The tax records show Romney and his wife, Ann, paid an effective tax rate of 13.9% on their adjusted gross income in 2010. The estimate is 15.4% for 2011. The 2010 tax return was 500 pages long – talk about deductions. Keep in mind that his income comes mostly from capital gains, dividends, and interest, and as you know they are taxed at a lower rate. Now I have that out-of-the-narrative, what about all those other assertions flying through the media. Social Security reported that 50% of workers made less than $26,364, which averages out in a normal working year of 2,080 hours at $12.68 per hour which is just 42.8% over the Federal Minimum Wage of $7.25 – it should be noted that most states have laws that layout a different minimum wage, such as Washington which is at $9.04 ($18,903), Alaska at $7.75 ($16,120), Oregon at $8.80 ($18.304), California at $8.00 ($16,640), just as there are some like Georgia that have a minimum wage of $5.15 ($10,712). With the average income at $41,673.83 and with 50% of the nations workforce making $15,310 less than the nations average of 101.5 million full-time wage and salary workers, that 50% are a little behind the 8-ball. Recent figures released by the Bureau of Labor Statistics (1-24-2012) showed that the “median weekly” earning of all 101.5 million was $764 or $3,311 per month with a total yearly income of $39,728 (before deductions). This figure as compared to last year demonstrates a 1.6% increase more than this time last year. Note that 400 of the richest earn the same or more than the bottom 50%, take 50% of 101.5 million. Another issue (in my opinion sorely neglected) is our nations infrastructure (I don’t mean financial buildings) where it was recently reported that China spent last year 9.5% of their GDP, while the US spend 2.5%1 - in real numbers this translates into the USA spending $363 billion and China spending $694 billion almost 50% more – naturally one could argue that China is pushing to come from behind, whereas the USA has a fairly good infrastructure in place. In other words we spend almost 1 trillion big ones on TARP, which mostly went to financial houses that sent their executives off to exotic places to celebrate the gullible American taxpayer stepping in and saving their high-incomes – go figure. I guess their infrastructure was falling down around them, not to worry the $26,364 per year salaried workers were doing their civic duty. Now the ticklish part, where is all the wealth that America boast about sitting on, you sitting down, according to the latest factual study done by Norton & Ariely-2010 shows that the Occupy Movement isn’t occupying for exercise. But first what is “wealth”, in general is the value of everything a person or family owns, minus any debts - how-some-ever most economists define wealth in terms of “marketable assets”, you know real estate, stocks and bonds, kicking aside such things as cars and household items. Once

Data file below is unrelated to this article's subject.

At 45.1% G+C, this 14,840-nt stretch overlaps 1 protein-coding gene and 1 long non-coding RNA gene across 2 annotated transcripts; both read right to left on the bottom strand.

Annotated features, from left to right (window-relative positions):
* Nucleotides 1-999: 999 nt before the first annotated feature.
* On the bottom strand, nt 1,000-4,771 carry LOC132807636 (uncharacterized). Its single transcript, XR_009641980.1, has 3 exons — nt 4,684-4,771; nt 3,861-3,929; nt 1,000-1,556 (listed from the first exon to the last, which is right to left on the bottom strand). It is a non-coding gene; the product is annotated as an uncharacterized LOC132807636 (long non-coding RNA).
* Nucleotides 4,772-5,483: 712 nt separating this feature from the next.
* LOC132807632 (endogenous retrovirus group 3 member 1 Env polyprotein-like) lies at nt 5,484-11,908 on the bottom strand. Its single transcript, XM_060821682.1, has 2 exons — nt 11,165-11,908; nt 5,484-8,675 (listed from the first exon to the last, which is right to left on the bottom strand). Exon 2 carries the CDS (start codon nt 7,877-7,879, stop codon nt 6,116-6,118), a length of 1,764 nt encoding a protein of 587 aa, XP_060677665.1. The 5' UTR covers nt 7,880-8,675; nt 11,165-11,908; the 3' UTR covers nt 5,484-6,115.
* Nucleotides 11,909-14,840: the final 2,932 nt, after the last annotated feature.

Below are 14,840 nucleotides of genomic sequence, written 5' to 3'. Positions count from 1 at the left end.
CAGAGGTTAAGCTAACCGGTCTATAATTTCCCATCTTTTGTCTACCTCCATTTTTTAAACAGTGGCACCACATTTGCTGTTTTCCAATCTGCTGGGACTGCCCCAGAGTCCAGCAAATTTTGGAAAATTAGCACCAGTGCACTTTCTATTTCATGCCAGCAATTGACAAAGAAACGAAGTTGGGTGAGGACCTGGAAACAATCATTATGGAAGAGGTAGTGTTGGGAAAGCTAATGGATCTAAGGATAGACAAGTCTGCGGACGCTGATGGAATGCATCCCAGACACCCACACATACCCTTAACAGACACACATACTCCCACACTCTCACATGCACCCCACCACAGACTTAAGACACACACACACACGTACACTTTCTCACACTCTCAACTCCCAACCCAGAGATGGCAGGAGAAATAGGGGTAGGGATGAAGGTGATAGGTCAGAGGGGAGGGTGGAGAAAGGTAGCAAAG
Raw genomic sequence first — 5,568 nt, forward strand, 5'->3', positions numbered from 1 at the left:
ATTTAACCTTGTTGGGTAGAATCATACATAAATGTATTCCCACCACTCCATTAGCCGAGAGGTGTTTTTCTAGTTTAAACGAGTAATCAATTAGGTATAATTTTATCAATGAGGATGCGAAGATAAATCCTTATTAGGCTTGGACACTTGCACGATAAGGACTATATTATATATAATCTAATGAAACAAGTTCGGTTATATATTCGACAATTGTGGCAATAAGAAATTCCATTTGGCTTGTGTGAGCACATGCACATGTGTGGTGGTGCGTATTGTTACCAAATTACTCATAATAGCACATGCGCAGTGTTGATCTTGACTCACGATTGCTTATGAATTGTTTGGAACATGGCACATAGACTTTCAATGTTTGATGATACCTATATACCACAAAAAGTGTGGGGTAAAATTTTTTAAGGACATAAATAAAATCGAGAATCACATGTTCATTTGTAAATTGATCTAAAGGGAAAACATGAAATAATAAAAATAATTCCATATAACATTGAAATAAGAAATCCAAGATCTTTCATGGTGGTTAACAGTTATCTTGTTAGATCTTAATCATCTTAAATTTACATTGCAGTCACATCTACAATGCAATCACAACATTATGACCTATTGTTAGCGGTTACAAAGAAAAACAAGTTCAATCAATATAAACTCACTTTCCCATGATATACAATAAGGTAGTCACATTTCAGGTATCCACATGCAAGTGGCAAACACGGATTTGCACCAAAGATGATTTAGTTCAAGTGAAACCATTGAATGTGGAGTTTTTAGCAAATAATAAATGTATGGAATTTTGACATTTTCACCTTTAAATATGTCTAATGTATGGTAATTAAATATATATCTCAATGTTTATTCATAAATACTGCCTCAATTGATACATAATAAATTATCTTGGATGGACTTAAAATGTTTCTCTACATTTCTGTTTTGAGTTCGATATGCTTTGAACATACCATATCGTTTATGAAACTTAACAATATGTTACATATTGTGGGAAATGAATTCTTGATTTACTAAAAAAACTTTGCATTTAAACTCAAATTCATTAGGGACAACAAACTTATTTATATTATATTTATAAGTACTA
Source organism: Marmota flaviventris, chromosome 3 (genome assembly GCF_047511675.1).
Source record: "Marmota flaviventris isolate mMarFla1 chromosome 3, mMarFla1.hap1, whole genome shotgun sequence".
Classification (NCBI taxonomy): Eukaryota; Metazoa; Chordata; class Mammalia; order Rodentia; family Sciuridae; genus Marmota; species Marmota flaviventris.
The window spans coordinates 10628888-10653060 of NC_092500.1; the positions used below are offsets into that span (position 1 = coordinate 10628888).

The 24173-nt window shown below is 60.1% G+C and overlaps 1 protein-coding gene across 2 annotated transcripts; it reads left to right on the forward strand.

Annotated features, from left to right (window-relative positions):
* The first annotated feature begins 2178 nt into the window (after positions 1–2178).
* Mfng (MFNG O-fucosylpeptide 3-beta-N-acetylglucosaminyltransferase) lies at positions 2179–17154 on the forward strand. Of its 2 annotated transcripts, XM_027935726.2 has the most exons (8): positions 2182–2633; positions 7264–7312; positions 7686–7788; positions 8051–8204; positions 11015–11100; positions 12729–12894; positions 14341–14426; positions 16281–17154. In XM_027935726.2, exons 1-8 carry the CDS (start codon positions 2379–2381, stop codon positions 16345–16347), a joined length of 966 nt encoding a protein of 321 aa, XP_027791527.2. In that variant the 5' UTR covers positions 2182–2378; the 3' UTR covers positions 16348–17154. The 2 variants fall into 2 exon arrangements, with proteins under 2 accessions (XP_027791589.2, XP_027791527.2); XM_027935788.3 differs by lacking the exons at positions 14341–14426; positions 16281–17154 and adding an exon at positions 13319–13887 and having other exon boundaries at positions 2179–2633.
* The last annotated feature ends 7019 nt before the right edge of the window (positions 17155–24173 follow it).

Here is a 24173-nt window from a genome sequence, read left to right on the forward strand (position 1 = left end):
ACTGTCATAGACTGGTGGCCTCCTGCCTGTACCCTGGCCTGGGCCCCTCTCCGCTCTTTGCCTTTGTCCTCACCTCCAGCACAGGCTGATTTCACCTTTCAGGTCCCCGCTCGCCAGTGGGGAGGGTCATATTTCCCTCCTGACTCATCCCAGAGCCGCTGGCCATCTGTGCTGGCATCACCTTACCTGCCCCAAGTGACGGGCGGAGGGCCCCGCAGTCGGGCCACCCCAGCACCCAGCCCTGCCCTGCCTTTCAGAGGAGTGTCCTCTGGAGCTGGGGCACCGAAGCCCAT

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http://www.bts.gov/programs/webinars/2011_12_09/

the value of all “marketable assets” is determined, than all debts (mortgages and credit cards) are subtracted which then will give you a person’s or household’s networth. Now factor into this another term “financial wealth” usually referred to as “non-home wealth”, which is defined as “net worth” minus “net equity” in owner-occupied housing. Keep in mind that “financial wealth” is a more “liquid” concept than “marketable wealth”, since one’s home is difficult to convert into cash in the short term (especially in today’s economic climate). So “financial wealth” reflects the resources that may be “immediately” available for consumption or various forms of investments. Both factors have decreased over the past few years. There is a need to also distinguish “wealth” from “income” (salaries and wages), whereas income can also be gained from dividends, interest, and any rents or royalties that are paid to them on properties they own. You know that 1% in the news, in 2008 only 19% of those 13,480 individuals who made over $10million came from wages or salaries. In reality the wealth of the 1% is actually concentrated in the top 0.1% of the 1% gang – in other words the super-rich.

In the United States, wealth is highly concentrated in a relatively few hands. As of 2007, the top 1% of households (the upper class) owned 34.6% of all privately held wealth, and the next 19% (the managerial, professional, and small business stratum) had 50.5%, which means that just 20% of the people owned a remarkable 85%, leaving only 15% of the wealth for the bottom 80% (wage and salary workers). In terms of financial wealth (total net worth minus the value of one's home), the top 1% of households had an even greater share: 42.7%. Table 1 and Figure 1 present

further details drawn from the careful work of economist Edward N. Wolff at New York University (2010).